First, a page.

Sunday, August 12, 2012


As I mentioned earlier, Oviedo is known for its collection of curious statues around the city. Here, you can find everything from a matador's bust in El diestro to William B. Arransberg and (dedicated to travellers) to a Botero nude called Maternidad to a recreation of one of Velazquez's Meninas to Woody Allen. Yes, that's right, Woody Allen - who fell in love with city while filming Vicky Cristina Barcelona here. While the novelty of these creative pieces  has worn off for the locals, our students certainly enjoyed seeing - and posing with them. Do not adjust your screens, the last photo is exactly what it looks like.The work of Spanish-Basque artist Eduardo Úrculo, the Culis Monumentalibus does not go unnoticed. Measuring over 13 ft high, the piece was quite controversial when it arrived in the square in 2001.


While Sarah visited the cathedral with the students, Bea and Ron made their way to a nearby sweet shop to puchase a well-known treat for everyone. A little wary after seeing what was offered at the market (whole fish, pigs' trotters, sheeps' brains, etc.), the students weren't sure what to expect when they were told they'd be trying "something typical from Oviedo." Needless to say, when Bea opened the box to reveal rows of puff pastry filled with almonds, eggs and sugar (known as carbayones), they were quickly convinced - and READY to eat!



Uncharacteristically warm (and sunny!) our group had the perfect day for our journey north. After learning to escansear sidra in a plaza, trekking through the local market and viewing some, ahem, of the usual statues that mark Oviedo's streets -  we made a stop for "story time" with the La Regenta, known throughout Asturias for her romantic antics and certainly no stranger to scandal. In the picture, you can see Bea and her assistant summarizing the timeless drama, and both were sure to point out the importance of the cathedral's tower to the story (seen behind).

Intrigued by her story, the rest of the students decided to pose with notorious Regenta as well before we made our visit to the cathedral/ 

Sunday, July 22, 2012

Off to Oviedo...

A Monday excursion? Sure, why not?

There´s no better way to start off the week than with morning visit to the capital of Asturias (the region just north of us), Oviedo, and an afternoon spent on one of the Costa Verde´s beaches. Even the normally temperamental Asturian climate was in our favor for the day, giving us plenty of sunshine and just the slightest breeze.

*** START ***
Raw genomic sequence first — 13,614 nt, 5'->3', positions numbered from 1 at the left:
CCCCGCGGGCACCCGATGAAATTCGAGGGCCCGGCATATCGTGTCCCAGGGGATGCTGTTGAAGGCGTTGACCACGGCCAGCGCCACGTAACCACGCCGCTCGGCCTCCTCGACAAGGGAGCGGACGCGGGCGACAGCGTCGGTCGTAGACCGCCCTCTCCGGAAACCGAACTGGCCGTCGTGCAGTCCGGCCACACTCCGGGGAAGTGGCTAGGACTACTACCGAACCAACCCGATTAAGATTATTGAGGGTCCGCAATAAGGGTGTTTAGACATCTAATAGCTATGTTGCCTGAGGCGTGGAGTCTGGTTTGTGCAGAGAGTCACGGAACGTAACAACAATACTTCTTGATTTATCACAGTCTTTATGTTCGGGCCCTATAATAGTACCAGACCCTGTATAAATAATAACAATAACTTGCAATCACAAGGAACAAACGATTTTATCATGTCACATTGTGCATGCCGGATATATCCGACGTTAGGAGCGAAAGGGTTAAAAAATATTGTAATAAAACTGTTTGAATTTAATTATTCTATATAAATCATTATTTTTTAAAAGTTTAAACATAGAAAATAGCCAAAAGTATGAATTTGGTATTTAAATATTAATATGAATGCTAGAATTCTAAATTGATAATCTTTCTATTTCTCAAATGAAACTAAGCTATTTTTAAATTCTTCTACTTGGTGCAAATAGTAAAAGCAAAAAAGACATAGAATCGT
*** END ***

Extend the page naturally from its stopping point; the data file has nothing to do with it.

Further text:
Our day started with a walking tour of the city, allowing us to visit the bustling local market, cathedral and some of the city´s best-known statues before students were given a bit of free time to get to know Oviedo on their own. In the market, students were in awe of both the variety of foods offered and their presentation, as some of them hadn´t yet seen a fish in it´s entirety or dared to get close enough to one famed Iberian hams. 

Next, we made a brief stop in a small plaza where Ron taught the students (and an additional instructor or two) how to escancear, or properly pour cidra, the traditional beverage of Asturias. While onlookers commented on technique, our students tried to figure out why pouring wasn´t as easy as it looked. Needless to say,  there were a lot of laughs to be had and a few pairs of wet shoes by the the time we had to move on. Good thing it was just water!

Following our quick lesson in cidra, we made our way toward the cathedral and La Regenta, a true character in the history of Oviedo.
The Catedral de San Salvador was completed in the 16th century but the original church dates back to the 8th century.

Friday, July 20, 2012

Sunny Salamanca - Part 6

These are some of the other sites in Salamanca that students saw on our walking tour and during their gincana

The puente romana, or Roman bridge, that spans the Río Tormes.
The Museo Casa Lis, also known as the Museo de Art Nouveau-Art Déco

And last but not least, a statue recognizing one of the city´s most-famed characters, Lazarillo de Tormes, whose story is said to be the precursor for what is now known as the picaresque novel.  

Sunny Salamanca - Part 5